- Even if Iran had everything in place, it would only be able to produce one plutonium bomb per year.
- Mossad intelligence had been excellent since its reports on the amount of both 20% enriched and 5% enriched nuclear material, as well as on the numbers of active and passive centrifuges (10,000 + 9,000) and their types (first generation and advanced) were totally consistent with what IAEA found in its 2014 inspections.
- Most importantly, in October 2012, it was unlikely that Iran would be able to make a nuclear device for several years.
- There was no evidence to indicate that Iran was trying to upgrade its uranium stock beyond a 20% enrichment level needed for a nuclear device.
- Nevertheless, the pattern of Iranian behaviour remained suspicious with respect to an ultimate aim of making and owning nuclear weapons.
- The report was silent on Iran’s support for terrorism, its search to become a regional power and its determination to exterminate Israel.
The bottom line – Iran’s immanent emergence as a nuclear power had been grossly overstated.
With the release of this report as well as the leaked contents of the immanent negotiated deal on Iran’s nuclear program, Netanyahu, Ya’alon and Bennett panicked. They held a joint press conference to reiterate their fears of Iran as a nuclear threat and a threat to the whole world. What they said was grossly misleading even though most individual sentences or clauses were not specifically false. I showed how the statements were not lies – it depended, for example, on what was meant to be “on the verge.” But they were very far from the truth. Tomorrow, I will analyze their statements and suggest the reasons for their panic and the implications of the fallout on American-Israeli relations, especially on the legitimate fears of Iran’s rise even if it never becomes a nuclear power in the next 10-15 years. The evidence seems to be that Israel had held onto the position of Iran as a nuclear power as a way to rally the world to Israel’s side in trying to prevent Iran emerging as a power at all, even a non-nuclear one.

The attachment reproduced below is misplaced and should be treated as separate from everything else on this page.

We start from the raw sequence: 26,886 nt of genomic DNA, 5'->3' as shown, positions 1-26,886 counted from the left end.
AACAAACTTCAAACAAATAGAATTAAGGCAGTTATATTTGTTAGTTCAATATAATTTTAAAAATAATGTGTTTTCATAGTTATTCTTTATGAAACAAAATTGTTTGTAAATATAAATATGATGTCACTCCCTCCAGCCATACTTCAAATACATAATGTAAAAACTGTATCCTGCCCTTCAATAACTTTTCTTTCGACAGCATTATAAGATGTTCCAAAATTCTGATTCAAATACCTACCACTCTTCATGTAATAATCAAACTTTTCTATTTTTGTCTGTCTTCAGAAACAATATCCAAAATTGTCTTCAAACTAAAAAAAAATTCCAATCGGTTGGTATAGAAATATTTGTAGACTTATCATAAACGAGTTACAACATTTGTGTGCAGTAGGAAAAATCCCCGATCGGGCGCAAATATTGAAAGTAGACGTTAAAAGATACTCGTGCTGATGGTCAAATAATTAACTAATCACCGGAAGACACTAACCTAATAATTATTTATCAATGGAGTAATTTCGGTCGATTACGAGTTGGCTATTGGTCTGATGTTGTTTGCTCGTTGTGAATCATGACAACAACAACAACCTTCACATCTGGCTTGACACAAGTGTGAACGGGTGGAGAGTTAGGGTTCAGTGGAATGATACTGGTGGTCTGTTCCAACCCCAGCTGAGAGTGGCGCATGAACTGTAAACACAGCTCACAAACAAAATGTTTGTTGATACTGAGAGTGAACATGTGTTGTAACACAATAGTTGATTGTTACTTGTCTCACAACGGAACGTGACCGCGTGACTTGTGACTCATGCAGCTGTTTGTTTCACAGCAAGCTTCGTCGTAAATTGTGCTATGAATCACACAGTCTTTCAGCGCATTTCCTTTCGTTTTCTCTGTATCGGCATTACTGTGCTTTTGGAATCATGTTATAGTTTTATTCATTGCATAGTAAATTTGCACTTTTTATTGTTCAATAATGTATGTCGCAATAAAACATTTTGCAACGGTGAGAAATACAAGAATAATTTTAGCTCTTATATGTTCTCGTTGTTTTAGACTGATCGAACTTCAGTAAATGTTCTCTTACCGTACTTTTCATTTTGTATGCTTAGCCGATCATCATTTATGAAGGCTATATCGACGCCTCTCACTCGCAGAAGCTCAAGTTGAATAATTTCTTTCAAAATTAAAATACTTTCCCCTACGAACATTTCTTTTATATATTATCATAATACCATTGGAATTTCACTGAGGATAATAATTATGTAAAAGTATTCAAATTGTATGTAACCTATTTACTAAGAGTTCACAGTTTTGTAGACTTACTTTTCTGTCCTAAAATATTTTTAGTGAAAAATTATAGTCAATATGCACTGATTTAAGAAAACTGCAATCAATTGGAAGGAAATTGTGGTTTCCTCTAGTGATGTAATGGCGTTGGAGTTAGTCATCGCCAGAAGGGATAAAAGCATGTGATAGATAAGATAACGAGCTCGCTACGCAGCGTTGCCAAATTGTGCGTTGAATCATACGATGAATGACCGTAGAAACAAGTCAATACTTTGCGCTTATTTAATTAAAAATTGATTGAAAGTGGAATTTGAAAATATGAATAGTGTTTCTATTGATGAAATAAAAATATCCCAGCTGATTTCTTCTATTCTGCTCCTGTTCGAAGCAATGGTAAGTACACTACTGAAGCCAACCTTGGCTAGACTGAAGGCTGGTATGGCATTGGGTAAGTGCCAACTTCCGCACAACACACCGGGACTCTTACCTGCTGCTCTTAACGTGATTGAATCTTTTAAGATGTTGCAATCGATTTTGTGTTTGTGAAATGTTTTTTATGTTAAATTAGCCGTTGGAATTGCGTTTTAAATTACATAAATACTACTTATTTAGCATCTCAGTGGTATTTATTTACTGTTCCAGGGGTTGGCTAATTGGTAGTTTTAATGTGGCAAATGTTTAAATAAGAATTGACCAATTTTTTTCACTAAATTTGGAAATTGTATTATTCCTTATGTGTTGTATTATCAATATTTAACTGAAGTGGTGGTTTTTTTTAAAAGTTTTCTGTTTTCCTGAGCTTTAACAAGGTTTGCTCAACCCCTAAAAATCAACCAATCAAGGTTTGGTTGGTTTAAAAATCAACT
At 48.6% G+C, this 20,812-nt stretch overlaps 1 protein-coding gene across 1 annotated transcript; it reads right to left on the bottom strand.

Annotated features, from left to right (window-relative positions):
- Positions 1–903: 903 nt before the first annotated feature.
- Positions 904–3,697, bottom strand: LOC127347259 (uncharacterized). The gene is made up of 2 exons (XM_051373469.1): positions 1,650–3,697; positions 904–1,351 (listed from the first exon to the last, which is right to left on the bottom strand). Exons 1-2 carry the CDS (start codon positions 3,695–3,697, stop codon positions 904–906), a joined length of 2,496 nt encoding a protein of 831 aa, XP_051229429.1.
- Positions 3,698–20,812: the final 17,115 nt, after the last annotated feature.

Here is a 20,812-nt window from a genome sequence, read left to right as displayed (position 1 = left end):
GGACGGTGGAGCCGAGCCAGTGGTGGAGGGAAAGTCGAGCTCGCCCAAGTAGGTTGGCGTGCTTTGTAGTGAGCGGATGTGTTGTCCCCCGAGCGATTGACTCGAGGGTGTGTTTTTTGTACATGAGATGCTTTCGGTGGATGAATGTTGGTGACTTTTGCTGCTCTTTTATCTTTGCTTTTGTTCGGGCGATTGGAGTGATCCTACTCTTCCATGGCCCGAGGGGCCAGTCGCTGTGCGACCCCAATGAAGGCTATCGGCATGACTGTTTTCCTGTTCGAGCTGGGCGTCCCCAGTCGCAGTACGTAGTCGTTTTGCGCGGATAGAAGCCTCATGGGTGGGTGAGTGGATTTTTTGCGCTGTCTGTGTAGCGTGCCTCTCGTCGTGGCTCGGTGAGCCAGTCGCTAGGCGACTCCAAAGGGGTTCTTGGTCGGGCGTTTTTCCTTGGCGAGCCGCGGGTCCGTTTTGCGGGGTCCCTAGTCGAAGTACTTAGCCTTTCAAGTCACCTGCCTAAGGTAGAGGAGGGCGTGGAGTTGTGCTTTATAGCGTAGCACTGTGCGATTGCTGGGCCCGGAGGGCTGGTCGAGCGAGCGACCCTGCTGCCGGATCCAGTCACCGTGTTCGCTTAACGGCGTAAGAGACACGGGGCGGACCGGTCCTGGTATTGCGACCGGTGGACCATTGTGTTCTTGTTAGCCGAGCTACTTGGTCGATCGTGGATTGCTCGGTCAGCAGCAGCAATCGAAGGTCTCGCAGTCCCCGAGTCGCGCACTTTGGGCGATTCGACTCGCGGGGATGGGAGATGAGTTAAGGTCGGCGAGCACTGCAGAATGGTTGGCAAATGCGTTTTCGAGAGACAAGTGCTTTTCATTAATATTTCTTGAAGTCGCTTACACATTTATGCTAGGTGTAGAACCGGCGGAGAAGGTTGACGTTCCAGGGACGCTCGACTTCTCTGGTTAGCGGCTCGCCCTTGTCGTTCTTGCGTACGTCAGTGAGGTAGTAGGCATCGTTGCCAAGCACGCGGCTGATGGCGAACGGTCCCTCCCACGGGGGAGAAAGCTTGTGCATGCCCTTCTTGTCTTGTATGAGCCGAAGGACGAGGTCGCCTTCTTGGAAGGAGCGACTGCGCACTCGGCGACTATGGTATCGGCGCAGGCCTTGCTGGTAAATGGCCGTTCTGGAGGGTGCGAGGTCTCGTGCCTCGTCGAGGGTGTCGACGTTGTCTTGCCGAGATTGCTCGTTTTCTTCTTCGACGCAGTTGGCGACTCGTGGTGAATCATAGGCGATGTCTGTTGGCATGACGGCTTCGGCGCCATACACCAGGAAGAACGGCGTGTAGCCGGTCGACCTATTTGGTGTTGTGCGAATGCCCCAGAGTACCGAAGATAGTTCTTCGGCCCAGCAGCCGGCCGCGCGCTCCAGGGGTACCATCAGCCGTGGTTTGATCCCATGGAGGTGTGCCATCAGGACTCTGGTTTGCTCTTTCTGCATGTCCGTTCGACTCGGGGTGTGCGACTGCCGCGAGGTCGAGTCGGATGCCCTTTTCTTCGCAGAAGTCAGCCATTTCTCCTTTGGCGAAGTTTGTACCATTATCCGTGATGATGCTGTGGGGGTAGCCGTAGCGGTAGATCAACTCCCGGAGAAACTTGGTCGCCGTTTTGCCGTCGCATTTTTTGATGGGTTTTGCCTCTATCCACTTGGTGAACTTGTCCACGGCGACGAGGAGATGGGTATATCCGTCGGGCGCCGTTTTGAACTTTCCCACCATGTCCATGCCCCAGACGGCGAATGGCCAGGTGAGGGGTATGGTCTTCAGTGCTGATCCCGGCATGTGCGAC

Had Netanyahu gambled and lost? What are the consequences?
Tomorrow: The Consequences of an Iranian Nuclear Deal on U.S.-Israel Relations